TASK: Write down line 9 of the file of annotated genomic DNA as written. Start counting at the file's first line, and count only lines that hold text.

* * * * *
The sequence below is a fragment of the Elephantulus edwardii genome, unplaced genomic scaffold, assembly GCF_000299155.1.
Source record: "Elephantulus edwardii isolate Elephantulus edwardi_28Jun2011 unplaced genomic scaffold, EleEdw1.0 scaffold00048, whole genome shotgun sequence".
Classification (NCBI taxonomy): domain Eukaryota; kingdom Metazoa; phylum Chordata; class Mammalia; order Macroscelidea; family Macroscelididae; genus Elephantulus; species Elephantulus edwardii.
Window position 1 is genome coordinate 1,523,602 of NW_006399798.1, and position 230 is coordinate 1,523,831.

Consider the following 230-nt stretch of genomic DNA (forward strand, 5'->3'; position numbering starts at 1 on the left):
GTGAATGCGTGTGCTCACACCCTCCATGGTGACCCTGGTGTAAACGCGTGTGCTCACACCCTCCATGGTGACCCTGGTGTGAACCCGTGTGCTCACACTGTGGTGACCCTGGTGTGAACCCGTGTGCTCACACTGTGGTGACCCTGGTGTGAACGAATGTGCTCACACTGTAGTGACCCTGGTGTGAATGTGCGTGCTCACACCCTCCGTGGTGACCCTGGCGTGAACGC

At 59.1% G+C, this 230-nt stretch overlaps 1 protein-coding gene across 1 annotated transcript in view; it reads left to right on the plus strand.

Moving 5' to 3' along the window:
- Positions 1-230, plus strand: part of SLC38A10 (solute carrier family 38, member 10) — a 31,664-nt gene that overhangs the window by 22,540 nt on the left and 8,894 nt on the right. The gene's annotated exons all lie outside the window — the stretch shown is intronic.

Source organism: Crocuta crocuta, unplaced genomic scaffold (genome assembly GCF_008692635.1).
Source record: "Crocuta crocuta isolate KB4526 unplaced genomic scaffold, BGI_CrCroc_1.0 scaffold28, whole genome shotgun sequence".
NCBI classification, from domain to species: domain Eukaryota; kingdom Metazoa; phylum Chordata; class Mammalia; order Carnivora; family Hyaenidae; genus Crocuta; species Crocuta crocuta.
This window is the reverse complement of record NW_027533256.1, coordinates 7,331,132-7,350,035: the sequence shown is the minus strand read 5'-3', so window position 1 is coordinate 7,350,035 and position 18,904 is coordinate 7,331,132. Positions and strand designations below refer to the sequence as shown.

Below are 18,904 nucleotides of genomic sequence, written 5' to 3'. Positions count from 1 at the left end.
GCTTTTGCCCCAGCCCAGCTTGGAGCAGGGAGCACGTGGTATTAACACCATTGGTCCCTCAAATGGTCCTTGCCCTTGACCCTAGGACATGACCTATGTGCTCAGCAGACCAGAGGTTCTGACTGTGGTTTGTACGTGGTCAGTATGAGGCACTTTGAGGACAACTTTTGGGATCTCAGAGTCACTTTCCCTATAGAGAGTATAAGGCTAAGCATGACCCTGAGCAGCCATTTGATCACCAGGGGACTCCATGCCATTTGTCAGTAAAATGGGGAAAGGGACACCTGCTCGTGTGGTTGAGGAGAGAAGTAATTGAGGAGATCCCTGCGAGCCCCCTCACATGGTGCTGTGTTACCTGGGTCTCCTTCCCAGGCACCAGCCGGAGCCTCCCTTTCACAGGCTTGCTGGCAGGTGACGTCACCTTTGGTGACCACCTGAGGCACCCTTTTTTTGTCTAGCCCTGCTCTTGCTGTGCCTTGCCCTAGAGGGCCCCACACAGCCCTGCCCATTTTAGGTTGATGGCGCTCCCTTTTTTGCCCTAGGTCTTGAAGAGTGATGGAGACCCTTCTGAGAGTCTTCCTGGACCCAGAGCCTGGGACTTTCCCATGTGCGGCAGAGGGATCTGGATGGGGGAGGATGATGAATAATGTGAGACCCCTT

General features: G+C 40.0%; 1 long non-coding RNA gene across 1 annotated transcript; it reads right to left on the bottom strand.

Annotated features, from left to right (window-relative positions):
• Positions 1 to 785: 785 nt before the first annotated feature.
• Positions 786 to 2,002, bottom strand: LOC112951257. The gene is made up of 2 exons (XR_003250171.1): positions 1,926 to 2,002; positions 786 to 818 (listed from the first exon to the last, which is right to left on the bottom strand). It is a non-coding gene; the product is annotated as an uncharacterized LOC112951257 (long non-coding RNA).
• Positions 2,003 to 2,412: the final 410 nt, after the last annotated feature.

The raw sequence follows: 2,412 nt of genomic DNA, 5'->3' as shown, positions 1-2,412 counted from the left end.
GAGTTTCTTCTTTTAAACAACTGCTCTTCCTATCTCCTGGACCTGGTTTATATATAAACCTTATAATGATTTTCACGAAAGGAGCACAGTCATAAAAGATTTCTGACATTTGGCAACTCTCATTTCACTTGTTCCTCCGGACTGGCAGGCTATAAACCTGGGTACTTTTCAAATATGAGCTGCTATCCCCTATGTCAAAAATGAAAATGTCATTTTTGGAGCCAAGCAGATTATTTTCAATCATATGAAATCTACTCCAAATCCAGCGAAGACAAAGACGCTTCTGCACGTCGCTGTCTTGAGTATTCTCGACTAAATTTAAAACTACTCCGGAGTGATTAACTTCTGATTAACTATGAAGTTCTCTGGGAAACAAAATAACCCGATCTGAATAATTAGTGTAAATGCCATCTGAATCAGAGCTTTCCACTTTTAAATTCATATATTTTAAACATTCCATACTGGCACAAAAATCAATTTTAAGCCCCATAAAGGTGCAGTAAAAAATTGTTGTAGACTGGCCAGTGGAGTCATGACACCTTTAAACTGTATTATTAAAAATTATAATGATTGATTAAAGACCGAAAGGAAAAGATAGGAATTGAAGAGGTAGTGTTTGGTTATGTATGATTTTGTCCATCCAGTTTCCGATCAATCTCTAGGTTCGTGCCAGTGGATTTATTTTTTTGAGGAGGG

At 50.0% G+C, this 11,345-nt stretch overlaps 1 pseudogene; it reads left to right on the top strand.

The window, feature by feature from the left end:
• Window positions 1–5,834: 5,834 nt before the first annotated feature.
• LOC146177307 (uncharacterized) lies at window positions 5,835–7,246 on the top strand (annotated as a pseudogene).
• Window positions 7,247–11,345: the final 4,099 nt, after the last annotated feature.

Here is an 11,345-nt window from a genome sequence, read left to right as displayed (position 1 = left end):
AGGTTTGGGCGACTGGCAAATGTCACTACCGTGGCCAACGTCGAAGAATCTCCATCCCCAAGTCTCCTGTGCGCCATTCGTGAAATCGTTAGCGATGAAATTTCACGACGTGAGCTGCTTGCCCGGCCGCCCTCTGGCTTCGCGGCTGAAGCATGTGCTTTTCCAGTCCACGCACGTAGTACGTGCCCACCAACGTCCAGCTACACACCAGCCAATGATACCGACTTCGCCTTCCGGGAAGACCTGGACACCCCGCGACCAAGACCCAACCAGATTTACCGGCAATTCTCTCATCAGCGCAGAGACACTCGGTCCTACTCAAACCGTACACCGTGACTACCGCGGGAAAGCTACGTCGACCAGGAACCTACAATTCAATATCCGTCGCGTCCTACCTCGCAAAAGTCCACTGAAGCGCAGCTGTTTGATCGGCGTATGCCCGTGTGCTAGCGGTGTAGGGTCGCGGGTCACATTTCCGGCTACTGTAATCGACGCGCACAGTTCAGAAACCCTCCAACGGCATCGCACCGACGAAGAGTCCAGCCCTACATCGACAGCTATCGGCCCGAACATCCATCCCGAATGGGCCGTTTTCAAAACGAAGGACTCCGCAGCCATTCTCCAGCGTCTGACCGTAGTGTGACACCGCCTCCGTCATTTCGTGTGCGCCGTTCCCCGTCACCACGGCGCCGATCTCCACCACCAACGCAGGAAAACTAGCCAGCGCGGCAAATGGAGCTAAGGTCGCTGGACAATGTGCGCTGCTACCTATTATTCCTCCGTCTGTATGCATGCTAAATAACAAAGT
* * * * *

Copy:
- Positions 1-230, plus strand: part of SLC38A10 (solute carrier family 38, member 10) — a 31,664-nt gene that overhangs the window by 22,540 nt on the left and 8,894 nt on the right. The gene's annotated exons all lie outside the window — the stretch shown is intronic.